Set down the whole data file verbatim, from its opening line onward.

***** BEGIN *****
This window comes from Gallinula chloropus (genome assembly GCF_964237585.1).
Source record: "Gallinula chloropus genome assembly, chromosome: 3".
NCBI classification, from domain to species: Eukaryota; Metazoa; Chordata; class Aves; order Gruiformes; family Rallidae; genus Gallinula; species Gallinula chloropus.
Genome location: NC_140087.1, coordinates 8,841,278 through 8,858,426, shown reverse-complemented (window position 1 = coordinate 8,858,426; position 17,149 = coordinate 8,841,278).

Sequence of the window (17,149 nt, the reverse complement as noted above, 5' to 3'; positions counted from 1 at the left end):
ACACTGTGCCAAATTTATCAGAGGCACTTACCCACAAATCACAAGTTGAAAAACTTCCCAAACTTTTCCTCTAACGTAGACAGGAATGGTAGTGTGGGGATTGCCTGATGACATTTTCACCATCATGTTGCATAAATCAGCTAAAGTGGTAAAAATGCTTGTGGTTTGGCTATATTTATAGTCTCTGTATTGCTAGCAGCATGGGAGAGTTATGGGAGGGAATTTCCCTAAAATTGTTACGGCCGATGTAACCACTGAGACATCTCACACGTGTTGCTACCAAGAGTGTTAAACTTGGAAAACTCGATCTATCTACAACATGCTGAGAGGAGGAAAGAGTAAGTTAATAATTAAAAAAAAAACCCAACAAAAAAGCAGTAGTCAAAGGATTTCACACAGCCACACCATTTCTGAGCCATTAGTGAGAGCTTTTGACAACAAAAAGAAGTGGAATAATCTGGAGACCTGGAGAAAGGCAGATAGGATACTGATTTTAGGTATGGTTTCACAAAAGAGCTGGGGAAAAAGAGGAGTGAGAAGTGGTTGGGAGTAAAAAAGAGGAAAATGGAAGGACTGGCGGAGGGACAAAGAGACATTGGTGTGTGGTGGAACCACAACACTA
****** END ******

This window comes from Gallinula chloropus (genome assembly GCF_964237585.1).
Source record: "Gallinula chloropus genome assembly, chromosome: 3".
NCBI classification, from domain to species: Eukaryota; Metazoa; Chordata; class Aves; order Gruiformes; family Rallidae; genus Gallinula; species Gallinula chloropus.
Genome location: NC_140087.1, coordinates 8,841,278 through 8,858,426, shown reverse-complemented (window position 1 = coordinate 8,858,426; position 17,149 = coordinate 8,841,278).

Sequence of the window (17,149 nt, the reverse complement as noted above, 5' to 3'; positions counted from 1 at the left end):
ACACTGTGCCAAATTTATCAGAGGCACTTACCCACAAATCACAAGTTGAAAAACTTCCCAAACTTTTCCTCTAACGTAGACAGGAATGGTAGTGTGGGGATTGCCTGATGACATTTTCACCATCATGTTGCATAAATCAGCTAAAGTGGTAAAAATGCTTGTGGTTTGGCTATATTTATAGTCTCTGTATTGCTAGCAGCATGGGAGAGTTATGGGAGGGAATTTCCCTAAAATTGTTACGGCCGATGTAACCACTGAGACATCTCACACGTGTTGCTACCAAGAGTGTTAAACTTGGAAAACTCGATCTATCTACAACATGCTGAGAGGAGGAAAGAGTAAGTTAATAATTAAAAAAAAAACCCAACAAAAAAGCAGTAGTCAAAGGATTTCACACAGCCACACCATTTCTGAGCCATTAGTGAGAGCTTTTGACAACAAAAAGAAGTGGAATAATCTGGAGACCTGGAGAAAGGCAGATAGGATACTGATTTTAGGTATGGTTTCACAAAAGAGCTGGGGAAAAAGAGGAGTGAGAAGTGGTTGGGAGTAAAAAAGAGGAAAATGGAAGGACTGGCGGAGGGACAAAGAGACATTGGTGTGTGGTGGAACCACAACACTA